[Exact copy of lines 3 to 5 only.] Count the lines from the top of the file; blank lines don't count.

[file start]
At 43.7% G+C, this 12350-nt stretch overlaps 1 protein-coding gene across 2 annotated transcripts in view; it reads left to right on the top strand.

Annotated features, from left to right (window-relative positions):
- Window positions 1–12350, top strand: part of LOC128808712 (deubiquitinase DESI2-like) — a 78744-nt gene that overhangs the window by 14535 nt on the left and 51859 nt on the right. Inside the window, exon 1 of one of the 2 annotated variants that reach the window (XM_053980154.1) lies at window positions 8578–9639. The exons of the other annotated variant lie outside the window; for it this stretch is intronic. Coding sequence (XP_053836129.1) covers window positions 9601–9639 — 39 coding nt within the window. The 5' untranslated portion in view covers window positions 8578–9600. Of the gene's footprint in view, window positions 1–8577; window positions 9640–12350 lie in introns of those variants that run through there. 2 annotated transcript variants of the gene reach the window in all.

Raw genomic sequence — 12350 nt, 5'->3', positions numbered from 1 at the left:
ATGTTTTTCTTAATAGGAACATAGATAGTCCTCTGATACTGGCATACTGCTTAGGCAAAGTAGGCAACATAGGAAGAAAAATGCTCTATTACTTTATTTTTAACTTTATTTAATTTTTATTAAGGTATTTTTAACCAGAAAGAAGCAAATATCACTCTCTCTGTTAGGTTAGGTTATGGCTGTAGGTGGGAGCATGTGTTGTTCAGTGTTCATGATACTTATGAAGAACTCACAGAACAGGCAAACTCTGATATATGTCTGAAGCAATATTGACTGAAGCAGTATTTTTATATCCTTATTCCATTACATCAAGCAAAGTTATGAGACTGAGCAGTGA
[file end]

- Window positions 1–12350, top strand: part of LOC128808712 (deubiquitinase DESI2-like) — a 78744-nt gene that overhangs the window by 14535 nt on the left and 51859 nt on the right. Inside the window, exon 1 of one of the 2 annotated variants that reach the window (XM_053980154.1) lies at window positions 8578–9639. The exons of the other annotated variant lie outside the window; for it this stretch is intronic. Coding sequence (XP_053836129.1) covers window positions 9601–9639 — 39 coding nt within the window. The 5' untranslated portion in view covers window positions 8578–9600. Of the gene's footprint in view, window positions 1–8577; window positions 9640–12350 lie in introns of those variants that run through there. 2 annotated transcript variants of the gene reach the window in all.

Raw genomic sequence — 12350 nt, 5'->3', positions numbered from 1 at the left:
ATGTTTTTCTTAATAGGAACATAGATAGTCCTCTGATACTGGCATACTGCTTAGGCAAAGTAGGCAACATAGGAAGAAAAATGCTCTATTACTTTATTTTTAACTTTATTTAATTTTTATTAAGGTATTTTTAACCAGAAAGAAGCAAATATCACTCTCTCTGTTAGGTTAGGTTATGGCTGTAGGTGGGAGCATGTGTTGTTCAGTGTTCATGATACTTATGAAGAACTCACAGAACAGGCAAACTCTGATATATGTCTGAAGCAATATTGACTGAAGCAGTATTTTTATATCCTTATTCCATTACATCAAGCAAAGTTATGAGACTGAGCAGTGA